Practice Management

How Can You Make the SHIFT to Trusted Advisor?

Focus

As you move from accountant/bookkeeper to coach and then trusted advisor, the number of issues that you choose to highlight to your client will dramatically decrease. That’s because the amount of focus/clarity you provide is directly proportionate to the amount of value you add.

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No doubt your clients have a list of 30 things on their to-do list, and when they meet with you there are many issues competing for priority or attention. The truth is, however, that only one or two of them are critical to the survival of the business. Your mission is to sift through all the noise and focus your client on the things that are urgent and important. If your client leaves your office (or a meeting with you) and still has 30 items on their to-do list, you can safely conclude that you are still in the accountant/advisor dimension.

Because focus is essential to your role as a trusted advisor, you also need to become crystal clear on what you need to do to grow revenues from advisory services this year. That’s why it’s essential to specify in writing your targets for growing the advisory services of your practice. These targets must be written down and laser-focused in order to be effective, compelling, and measurable. Rather than adopting a broad, shotgun approach, start by identifying one or two specific niches of clients that you will focus on this year to achieve those targets.

Think of this process as laying the groundwork for your shift to a new way of doing business. If you are unable to articulate a succinct and clear plan for yourself, you will struggle to assist your clients to obtain the required level of clarity.

Time Is Your Enemy

In the old days, you could get away with pricing your services using time-based billing. That practice has already become redundant for two reasons:

  • The first has to do with the automation of data processing and analysis of WHAT transpired in the past.
  • The second has to do with the evolution of the client’s needs — they have come to expect and demand more of us and they also have access to more choice regarding who they can consult to get insights and answers (coaches, consultants, add-on app partners, roboadvisors, Google).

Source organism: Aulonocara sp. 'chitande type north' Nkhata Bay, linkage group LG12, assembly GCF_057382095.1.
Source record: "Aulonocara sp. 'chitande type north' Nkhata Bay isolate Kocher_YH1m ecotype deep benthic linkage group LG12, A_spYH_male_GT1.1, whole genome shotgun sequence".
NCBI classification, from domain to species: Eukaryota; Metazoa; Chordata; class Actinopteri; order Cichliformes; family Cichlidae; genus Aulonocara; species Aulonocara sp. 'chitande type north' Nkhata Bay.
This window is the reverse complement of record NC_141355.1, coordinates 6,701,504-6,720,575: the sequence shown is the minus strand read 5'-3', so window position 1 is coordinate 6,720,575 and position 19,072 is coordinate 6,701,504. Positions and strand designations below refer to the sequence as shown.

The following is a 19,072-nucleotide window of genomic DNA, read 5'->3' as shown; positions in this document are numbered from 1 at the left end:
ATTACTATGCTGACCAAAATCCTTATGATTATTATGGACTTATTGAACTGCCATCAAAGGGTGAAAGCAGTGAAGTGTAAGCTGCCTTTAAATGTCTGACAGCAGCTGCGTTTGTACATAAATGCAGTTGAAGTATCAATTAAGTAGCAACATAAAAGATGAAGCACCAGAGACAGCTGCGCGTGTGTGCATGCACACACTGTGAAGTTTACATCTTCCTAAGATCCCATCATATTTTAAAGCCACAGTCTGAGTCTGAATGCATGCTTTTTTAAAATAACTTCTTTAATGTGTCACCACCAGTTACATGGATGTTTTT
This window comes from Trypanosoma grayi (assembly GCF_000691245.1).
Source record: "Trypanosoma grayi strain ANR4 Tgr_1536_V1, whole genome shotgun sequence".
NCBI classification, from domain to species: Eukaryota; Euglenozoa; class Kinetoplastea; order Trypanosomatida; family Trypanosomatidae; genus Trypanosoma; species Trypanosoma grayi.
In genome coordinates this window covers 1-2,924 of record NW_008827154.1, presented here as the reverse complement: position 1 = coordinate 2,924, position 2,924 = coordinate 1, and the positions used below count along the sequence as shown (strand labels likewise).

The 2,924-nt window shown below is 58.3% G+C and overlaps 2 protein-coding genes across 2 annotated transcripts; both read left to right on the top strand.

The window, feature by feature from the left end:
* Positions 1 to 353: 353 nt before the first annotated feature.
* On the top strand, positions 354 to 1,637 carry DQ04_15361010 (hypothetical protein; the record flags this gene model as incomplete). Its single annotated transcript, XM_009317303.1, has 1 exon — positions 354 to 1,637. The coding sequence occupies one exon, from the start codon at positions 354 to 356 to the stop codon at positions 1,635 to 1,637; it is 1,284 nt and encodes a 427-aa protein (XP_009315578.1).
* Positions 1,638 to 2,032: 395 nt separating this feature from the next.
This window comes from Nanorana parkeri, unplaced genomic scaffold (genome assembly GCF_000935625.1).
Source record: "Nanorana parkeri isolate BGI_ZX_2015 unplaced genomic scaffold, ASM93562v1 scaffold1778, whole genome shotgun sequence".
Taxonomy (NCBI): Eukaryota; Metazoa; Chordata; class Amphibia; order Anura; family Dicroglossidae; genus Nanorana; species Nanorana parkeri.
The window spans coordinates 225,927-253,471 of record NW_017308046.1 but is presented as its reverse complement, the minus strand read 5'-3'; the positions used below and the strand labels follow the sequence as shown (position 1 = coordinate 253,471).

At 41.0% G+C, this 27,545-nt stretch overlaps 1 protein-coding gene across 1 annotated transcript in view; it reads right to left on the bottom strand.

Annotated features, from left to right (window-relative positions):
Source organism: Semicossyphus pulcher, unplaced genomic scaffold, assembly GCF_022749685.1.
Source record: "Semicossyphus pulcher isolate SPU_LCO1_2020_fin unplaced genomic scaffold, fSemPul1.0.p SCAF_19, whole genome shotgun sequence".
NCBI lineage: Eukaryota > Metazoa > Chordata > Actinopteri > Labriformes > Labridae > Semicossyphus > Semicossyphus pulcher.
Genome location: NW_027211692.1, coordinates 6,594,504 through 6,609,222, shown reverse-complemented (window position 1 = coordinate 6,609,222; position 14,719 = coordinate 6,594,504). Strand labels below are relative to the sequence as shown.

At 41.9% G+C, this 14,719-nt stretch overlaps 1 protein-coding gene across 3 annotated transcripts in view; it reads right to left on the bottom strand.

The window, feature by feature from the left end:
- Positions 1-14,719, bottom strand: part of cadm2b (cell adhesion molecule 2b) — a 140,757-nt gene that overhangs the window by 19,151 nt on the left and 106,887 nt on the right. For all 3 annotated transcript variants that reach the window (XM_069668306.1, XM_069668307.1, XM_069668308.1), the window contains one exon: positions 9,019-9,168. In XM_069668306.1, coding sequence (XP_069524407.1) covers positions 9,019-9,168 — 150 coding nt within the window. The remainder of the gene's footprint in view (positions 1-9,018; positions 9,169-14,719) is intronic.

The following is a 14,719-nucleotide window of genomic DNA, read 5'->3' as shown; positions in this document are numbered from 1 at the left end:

Accountants/bookkeepers sell time, but a trusted advisor sells insights and THE solution to the problems that are keeping his/her clients up at night.

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Instead of merely charging based on the time involved, you now have the option — as you move into the realms of coaching and becoming the trusted advisor — to take into account the potential value you can deliver. Some refer to this as “value pricing,” but at its essence you are shifting to a pricing strategy that takes into account your long-term business relationship and the insights you can deliver based on your knowledge, skills, focus, and mindset.

In most cases, as you move from providing compliance services to coaching and strategic advice, your stable of offerings/services will expand dramatically in breadth and depth. You start delivering significant opportunities to earn passive revenue streams due to your association with various software suppliers. However, the upside potential in your remuneration will primarily be tied to the insights you deliver, which underscores the importance of investing in continuous improvement and training for yourself and all team members who are client-facing.

In the next article we will explore in depth the new focus, skills, and mindset you must obtain in order to successfully execute the transition.


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About the author

Rhondalynn Korolak

Rhondalynn Korolak is the founder of businest®. businest® was selected as The App You Should Be Using at Accountex in 2016 and was also named one of the Top 10 apps in 2016 by Intuit QuickBooks. Dashboards only diagnose pain... businest® fixes it.

Rhondalynn is a lawyer, chartered (public) accountant, business coach, best-selling author, keynote speaker, and expert on business improvement. She has distilled the secrets to business success that she learned working with some of the world’s most successful brands, and produced a simple step-by-step process that any small business or accounting practice can apply to attract more high-value customers, close more sales, and boost the bottom line and cash flow.

Rhondalynn is the author of On The Shoulders of Giants, Financial Foreplay, and Sales Seduction. Rhondalynn can help you put strategies in place to grow your business and ensure that your customers would never think of going elsewhere.

6 Comments

  • This article is so wrong. It clearly does not understand the current roles and responsibilities of bookkeepers or accountants in the Australian context.

    Maybe the issue is that these positions means something very different in America.

    In Australia it is the bookkeepers who are taking he best tools and the best techniques into business and increasing their efficiency.

    Our basic laws around doing business, employing people, gst and accounts record keeping only begin to create the ongoing role for bookkeepers well into the future.